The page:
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Earth's magnetic field reversals mimicked in the lab

March 9, 2007 By Philip Ball This article courtesy of Nature News.

The switching of the poles can be studied in a tub of molten metal.

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Every few hundred thousand years or so, the Earth's north and south magnetic poles switch places. No one knows what triggers these geomagnetic field reversals, but a team in France has now reproduced them in the lab.

Michaël Berhanu of the École Normale Supérieure in Paris and his co-workers have spun enough molten sodium to fill a small bathtub in a copper cylinder at many revolutions per second. This provided a rough simulation of the Earth's spinning core of molten iron1.

Electrical currents that are produced spontaneously in these swirling liquid metals set up a magnetic field in a process known as dynamo action. The same principles are used in industrial dynamos to create electricity, by moving metal wires through a magnetic field. Although it has been known for some time that turbulent motions in the Earth's core create the geomagnetic field this way, the details of how that happens still aren't clear.

In particular, geomagnetic reversals remain puzzling. Our magnetic poles have, in the past, faded away and then re-emerged upside down. These events are recorded in magnetic sedimentary rocks, which reveal the strength and direction of the prevailing field when it was formed. But no one knows why the reversals occurred when they did.

In a spin

To try to understand this behaviour, scientists have in the past attempted to make an artificial geodynamo in the laboratory. In 2000 they succeeded partly, when a team working at Riga in Latvia span a cylinder of molten sodium and found that it generated a magnetic field by dynamo action2. But this field stayed static — it didn't flip like the Earth's.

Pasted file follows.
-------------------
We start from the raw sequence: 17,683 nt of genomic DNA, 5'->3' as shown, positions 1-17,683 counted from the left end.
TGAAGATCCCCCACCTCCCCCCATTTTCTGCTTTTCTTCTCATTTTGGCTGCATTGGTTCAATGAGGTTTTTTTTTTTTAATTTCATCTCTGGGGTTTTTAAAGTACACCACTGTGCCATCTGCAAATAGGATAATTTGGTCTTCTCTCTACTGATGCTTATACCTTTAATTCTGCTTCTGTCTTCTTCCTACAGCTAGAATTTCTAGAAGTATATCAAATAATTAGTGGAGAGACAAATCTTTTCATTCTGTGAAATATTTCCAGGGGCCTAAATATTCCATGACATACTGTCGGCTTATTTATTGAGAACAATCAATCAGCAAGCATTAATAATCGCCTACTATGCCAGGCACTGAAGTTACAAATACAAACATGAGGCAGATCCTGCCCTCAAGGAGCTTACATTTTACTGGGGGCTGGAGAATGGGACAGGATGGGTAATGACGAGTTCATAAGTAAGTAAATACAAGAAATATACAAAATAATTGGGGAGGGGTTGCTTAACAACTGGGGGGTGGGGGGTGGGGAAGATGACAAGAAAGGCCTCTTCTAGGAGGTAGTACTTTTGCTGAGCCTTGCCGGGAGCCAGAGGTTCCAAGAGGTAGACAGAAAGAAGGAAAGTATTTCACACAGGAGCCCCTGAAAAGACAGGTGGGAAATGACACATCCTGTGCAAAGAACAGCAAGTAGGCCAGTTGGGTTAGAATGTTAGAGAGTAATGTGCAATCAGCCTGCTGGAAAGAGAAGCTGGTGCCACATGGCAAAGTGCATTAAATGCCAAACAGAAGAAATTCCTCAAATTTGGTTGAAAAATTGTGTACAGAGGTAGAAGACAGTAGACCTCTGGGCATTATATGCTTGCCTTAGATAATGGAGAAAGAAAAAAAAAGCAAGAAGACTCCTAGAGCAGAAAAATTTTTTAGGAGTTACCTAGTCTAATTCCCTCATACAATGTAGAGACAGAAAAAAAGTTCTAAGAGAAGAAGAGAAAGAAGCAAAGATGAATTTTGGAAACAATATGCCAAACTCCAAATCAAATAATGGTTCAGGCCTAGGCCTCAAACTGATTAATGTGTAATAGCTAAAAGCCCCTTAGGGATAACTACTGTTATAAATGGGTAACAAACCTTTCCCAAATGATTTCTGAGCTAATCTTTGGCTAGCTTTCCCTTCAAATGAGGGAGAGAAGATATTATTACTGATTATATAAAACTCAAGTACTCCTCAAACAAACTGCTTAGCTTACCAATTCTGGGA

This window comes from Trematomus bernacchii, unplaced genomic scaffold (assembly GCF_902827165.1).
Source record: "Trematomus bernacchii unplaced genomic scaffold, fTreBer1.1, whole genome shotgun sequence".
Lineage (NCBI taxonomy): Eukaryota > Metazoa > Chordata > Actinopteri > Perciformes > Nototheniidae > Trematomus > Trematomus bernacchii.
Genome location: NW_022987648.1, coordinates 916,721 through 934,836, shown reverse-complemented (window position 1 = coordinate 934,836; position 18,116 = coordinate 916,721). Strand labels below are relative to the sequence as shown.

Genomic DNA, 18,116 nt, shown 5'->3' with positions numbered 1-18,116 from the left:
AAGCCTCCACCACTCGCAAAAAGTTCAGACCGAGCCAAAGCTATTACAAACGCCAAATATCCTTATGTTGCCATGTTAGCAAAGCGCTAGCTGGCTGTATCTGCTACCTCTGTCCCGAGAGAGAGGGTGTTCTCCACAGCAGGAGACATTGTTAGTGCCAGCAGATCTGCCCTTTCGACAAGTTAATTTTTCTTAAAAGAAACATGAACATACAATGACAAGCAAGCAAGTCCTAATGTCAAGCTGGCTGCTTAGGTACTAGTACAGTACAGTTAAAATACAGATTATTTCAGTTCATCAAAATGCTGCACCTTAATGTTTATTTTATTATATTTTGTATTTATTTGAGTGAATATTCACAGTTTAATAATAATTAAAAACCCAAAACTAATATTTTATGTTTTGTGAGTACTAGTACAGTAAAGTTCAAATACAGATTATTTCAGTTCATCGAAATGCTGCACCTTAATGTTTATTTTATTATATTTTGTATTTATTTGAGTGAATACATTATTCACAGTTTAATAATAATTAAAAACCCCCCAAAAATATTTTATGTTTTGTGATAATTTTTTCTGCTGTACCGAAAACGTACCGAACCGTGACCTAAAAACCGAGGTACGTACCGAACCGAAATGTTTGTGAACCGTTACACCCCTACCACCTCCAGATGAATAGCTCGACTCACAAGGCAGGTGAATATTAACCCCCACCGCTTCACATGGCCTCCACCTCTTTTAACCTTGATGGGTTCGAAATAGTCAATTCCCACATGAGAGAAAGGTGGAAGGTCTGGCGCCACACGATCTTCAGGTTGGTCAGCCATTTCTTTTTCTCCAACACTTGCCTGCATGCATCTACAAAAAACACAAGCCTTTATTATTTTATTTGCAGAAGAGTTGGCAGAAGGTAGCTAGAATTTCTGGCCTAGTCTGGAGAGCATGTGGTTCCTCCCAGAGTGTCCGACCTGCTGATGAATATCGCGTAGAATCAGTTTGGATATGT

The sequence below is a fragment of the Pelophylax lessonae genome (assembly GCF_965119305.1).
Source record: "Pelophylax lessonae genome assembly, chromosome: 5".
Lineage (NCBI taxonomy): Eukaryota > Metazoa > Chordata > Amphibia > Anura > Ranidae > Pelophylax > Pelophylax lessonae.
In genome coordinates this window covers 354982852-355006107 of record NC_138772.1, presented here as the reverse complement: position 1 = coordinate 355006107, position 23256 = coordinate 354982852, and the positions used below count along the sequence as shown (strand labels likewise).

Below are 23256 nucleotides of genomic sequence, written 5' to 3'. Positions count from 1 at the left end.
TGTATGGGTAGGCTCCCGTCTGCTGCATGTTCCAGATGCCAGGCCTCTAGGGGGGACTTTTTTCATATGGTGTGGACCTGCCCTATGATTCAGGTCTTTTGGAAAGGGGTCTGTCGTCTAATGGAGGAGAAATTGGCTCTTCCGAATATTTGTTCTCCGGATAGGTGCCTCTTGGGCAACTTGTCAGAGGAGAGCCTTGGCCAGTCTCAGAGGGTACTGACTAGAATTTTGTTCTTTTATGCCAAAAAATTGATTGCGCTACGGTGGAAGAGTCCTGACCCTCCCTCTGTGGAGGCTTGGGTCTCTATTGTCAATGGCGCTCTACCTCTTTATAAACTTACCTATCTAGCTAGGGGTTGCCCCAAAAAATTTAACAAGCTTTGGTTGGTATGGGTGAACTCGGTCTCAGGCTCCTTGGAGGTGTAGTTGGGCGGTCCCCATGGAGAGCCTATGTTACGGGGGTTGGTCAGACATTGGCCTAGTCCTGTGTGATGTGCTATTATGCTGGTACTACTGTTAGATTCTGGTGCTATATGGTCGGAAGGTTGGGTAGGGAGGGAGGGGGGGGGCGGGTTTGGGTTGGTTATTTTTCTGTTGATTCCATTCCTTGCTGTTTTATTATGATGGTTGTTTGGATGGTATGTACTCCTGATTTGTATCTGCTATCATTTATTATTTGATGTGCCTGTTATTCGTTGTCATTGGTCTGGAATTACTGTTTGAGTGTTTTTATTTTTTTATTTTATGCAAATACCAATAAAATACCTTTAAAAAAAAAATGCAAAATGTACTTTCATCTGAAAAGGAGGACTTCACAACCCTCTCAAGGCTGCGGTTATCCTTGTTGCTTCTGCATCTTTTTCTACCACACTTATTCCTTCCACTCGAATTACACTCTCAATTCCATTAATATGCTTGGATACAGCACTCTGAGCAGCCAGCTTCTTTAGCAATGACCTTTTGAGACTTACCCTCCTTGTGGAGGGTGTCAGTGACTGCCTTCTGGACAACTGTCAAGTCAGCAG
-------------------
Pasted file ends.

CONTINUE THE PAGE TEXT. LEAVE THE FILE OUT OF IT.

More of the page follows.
The experiment done in France is very similar. It consists of a cylindrical chamber filled with liquid sodium that is stirred by two iron plates at each end, rotating in opposite directions. Sodium is used because it is highly electrically conducting, relatively lightweight, and melts at just 98 °C. The spinning disks make the molten metal highly turbulent, which generates a field aligned with the rotation axis of the chamber.

When the disks were spun at equal but opposite rates, this field stayed constant. But if the rotation rates were different, the behaviour was more complex, says Stéphan Fauve, group leader at the École Normale Supérieure. "This means that there is overall rotation of the entire contents," he says, "which mimics the spinning of the Earth".

Under these conditions the magnetic field switches polarity apparently at random, typically every minute or so. It happens just as it happens to the Earth, with the field declining slowly to zero and then reappearing quickly in the opposite orientation3. They find that one field orientation persists more often than the other, presumably because of a bias introduced by the Earth's magnetic field.

The reversals seem to happen when the energy needed to spin the driving disks — which varies because the turbulence of the liquid produces a variable amount of friction — is lower than average.

Whereas some theories of geomagnetic reversals have postulated that they are triggered by events outside the core, such as changes in the sluggish, convective circulation of the Earth's mantle, Fauve says that their experiment shows such nudges aren't necessary to induce a reversal. "We don't need any external trigger," he says.


  1. Berhanu M., et al. Europhys. Lett., 77 . 59001 (2007).
  2. Gailitis A., et al. Phys. Rev. Lett., 84 . 4365 - 4368 (2000).
  3. Valet J.-P. & Meynadier L. . Nature, 366 . 234 - 238 (1993).


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